LogMeIn extends free phone and unified communication services

LogMeIn, Inc. has expanded its Emergency Remote Work Kit offerings to include GoToConnect, the company’s cloud phone and Unified Communications & Collaboration (UCC) platform, to help K-12 schools make the shift to remote learning. Aimed at both customers and critical service providers like schools, hospitals and health care companies, municipalities and non-profit organizations, LogMeIn launched the complimentary Emergency Remote Work Kit program earlier in March, including software for video conferencing, running virtual events, remote access to PCs and servers, as well as remote IT support.

Under the expanded offering, K-12 schools will be eligible for free cloud phone and UCC services through the end of the school year via LogMeIn’s GoToConnect platform. The new offering is designed for schools to keep students, teachers, parents, administrators and staff connected with free soft phones, voice and video calling, and messaging that can be used on PCs, Macs, Chromebooks and mobile phones (iOS and Android). And unlike traditional phone systems, no hardware, networking or number porting is required.

“These last few weeks have meant a monumental change for everyone, and while some organizations had experience empowering a remote workforce, others like schools, health care providers and local municipalities are dealing with a remote work reality that they never planned for and were ill equipped to enable,” said Bill Wagner, CEO of LogMeIn. “For some organizations, it’s about access to audio and video conferencing and virtual events to stay connected. While for others, it’s as basic as giving people remote access that allows them to connect to their work computers or giving the tools to IT teams to support their people during this rapid shift towards remote working. We’re seeing these needs play out across the organizations we rely on in our communities, and it’s something we believe our people and our technology are uniquely positioned to help with during this uncertain time.”…Read More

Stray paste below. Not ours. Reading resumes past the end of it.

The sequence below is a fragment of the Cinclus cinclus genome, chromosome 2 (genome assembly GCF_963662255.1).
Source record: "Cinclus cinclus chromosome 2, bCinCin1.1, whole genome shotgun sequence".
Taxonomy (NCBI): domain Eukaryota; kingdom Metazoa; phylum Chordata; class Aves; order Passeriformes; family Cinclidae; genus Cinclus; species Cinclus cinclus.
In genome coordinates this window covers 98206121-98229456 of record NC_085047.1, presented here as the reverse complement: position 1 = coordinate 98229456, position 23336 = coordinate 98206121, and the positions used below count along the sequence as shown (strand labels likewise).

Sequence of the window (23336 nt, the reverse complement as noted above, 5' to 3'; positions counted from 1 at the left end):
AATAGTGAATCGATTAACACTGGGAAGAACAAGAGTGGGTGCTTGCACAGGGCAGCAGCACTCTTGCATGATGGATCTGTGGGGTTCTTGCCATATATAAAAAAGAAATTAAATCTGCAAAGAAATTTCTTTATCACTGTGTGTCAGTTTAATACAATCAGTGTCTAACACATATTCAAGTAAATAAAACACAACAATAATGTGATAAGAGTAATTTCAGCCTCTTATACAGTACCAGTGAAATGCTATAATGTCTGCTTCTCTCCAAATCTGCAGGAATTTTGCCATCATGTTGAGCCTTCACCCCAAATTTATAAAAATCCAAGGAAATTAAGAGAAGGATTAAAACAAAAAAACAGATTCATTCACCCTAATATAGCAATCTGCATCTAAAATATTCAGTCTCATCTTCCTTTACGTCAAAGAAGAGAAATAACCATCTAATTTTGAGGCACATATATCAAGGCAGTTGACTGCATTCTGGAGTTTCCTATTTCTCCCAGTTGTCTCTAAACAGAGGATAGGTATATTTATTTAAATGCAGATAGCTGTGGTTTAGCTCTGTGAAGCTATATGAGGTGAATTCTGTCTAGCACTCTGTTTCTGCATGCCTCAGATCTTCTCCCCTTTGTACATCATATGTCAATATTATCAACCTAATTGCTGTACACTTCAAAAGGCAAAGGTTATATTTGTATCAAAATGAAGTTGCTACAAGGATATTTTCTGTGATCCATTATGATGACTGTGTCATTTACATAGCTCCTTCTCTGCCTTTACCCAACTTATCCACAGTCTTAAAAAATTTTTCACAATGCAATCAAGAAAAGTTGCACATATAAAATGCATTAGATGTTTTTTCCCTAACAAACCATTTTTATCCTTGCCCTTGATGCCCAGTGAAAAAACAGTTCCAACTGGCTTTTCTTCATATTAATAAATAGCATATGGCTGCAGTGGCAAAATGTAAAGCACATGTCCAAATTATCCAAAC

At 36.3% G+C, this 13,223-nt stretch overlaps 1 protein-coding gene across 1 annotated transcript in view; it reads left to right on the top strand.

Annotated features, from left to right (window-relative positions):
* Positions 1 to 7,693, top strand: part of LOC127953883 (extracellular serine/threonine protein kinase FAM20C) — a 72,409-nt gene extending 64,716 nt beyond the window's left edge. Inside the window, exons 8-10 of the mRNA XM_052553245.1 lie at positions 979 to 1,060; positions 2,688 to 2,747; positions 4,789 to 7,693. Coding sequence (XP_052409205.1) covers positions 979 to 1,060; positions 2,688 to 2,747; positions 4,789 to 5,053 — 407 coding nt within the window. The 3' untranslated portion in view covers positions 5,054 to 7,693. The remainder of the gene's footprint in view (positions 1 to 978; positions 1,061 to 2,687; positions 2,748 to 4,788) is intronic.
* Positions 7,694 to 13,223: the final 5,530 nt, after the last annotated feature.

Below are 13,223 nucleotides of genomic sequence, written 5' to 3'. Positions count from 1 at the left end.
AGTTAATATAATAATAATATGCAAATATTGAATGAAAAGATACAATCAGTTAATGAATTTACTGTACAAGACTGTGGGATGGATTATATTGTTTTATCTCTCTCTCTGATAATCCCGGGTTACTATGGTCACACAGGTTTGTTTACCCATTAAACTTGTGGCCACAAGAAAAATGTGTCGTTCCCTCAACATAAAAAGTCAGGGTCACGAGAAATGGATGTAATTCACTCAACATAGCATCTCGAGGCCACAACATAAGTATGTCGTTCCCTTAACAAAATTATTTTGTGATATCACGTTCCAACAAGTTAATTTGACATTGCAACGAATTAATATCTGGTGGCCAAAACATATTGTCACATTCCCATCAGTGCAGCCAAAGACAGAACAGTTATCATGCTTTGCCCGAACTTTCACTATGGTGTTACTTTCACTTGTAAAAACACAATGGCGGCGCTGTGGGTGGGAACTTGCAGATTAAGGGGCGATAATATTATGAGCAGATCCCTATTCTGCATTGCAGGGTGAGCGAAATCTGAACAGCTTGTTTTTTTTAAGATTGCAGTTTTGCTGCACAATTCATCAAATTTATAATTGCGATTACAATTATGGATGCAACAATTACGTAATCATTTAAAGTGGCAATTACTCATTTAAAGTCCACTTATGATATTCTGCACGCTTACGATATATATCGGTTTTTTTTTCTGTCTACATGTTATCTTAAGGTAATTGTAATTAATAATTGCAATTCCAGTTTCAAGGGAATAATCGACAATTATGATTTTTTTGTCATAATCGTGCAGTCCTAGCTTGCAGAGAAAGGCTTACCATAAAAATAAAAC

Free eLearning Academy to Support K-12 Students

Otus, a K-12 edtech company that provides the award winning Otus Student Performance Platform, today announced the launch of the Otus eLearning Academy, a free K-12 virtual school with a variety of courses led by highly experienced certified teachers employed by Otus.

With millions of students being forced to learn from home due to school closures resulting from the COVID-19 pandemic, families are struggling with ways to ensure that their children continue learning while K-12 school systems shift to becoming remote learning organizations.

“While Otus, like many edtech companies, is offering our software to school districts for free during this pandemic, we knew we could do more.” said Andy Bluhm, CEO of Otus and a Chicago investor and philanthropist. “We not only have an amazing platform designed to accommodate eLearning, but we also employ highly qualified teachers who have created engaging eLearning lessons that will include teacher feedback and engagement allowing students to continue their education even when they are not at their school.”…Read More

4 common barriers to accessible content for all students

This summer, many faculty will work on developing or revising curricular content for their courses. One of the keys in developing new digital materials is verifying that those materials offer accessible content for all students.

Today, most learning management systems (LMS) and software programs offer some level of accessibility compliance checking. However, they are not always thorough or error-free.

Related Content: 5 steps to ensure accessibility…Read More

Ensuring accessible content for all students

This summer, many faculty will work on developing or revising curricular content for their courses. One of the keys in developing new digital materials is verifying that those materials offer accessible content for all students.

Today, most learning management systems (LMS) and software programs offer some level of accessibility compliance checking. However, they are not always thorough or error-free.

Related Content: 5 steps to ensure accessibility…Read More

3 things edtech can’t do

We’re swimming in a world of technologies that have huge implications for the future of schooling. Computers live in teachers and students’ pockets, the Internet makes information and media ubiquitous commodities, apps offer to aid with all our daily routines, and artificial intelligence unlocks new possibilities for differentiated instruction.